Native Americans, also known as American Indians, First Americans, Indigenous Americans and other terms, are the indigenous peoples of the United States; sometimes including Hawaii and territories of the United States, and other times limited to the mainland. There are 574 federally recognized tribes living within the US, about half of which are associated with Indian reservations.  The ancestors of living Native Americans arrived in what is now the United States at least 15,000 years ago, possibly much earlier, from Asia via Beringia.    After its formation, the United States, as part of its policy of settler colonialism, continued to wage war and perpetrated massacres against many Native American peoples, removed them from their ancestral lands, and subjected them to one-sided treaties and to discriminatory government policies, later focused on forced assimilation, into the 20th century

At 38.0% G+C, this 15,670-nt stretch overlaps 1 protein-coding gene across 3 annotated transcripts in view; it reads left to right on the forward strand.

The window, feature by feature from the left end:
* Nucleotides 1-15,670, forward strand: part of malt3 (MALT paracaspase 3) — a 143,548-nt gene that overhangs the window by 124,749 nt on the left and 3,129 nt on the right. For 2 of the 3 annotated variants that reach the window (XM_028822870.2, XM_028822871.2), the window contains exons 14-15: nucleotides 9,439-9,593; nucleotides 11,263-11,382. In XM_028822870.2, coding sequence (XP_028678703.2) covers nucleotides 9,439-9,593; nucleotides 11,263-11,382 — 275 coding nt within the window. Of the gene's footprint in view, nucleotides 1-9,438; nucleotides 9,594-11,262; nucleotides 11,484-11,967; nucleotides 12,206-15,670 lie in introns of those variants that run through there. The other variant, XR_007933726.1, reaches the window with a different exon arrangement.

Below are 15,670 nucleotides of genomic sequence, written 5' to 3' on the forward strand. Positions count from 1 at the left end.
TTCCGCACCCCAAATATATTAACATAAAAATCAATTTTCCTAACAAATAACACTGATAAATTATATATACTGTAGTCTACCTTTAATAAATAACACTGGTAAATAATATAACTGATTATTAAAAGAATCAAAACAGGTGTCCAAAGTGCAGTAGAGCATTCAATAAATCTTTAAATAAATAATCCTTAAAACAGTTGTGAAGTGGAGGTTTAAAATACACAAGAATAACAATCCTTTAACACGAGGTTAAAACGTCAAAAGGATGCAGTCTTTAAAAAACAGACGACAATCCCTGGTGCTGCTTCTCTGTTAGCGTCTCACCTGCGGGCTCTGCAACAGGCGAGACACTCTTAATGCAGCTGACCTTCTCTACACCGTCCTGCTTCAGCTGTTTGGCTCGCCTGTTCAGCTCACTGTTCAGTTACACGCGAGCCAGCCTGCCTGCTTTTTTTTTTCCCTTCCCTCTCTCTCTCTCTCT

The term American Indian is often used to refer to the indigenous cultures of the Western Hemisphere in general; its constituent parts were in use from at least the early 16th century. The word Indian came to be used because Christopher Columbus repeatedly expressed the mistaken belief that he had reached the shores of South Asia. Convinced he was correct, Columbus fostered the use of the term Indios (originally, “person from the Indus valley”) to refer to the peoples of the so-called New World. The term America came into use as a referent to the continents of the Western Hemisphere as early as 1507, when the German cartographer Martin Waldseemüller published a map naming them after the Italian explorer Amerigo Vespucci. The word American was soon thereafter appended to Indian to differentiate the indigenous peoples of these regions from those of South Asia.

Interesting ! 

With regards – S. Sampathkumar
2nd June 2021.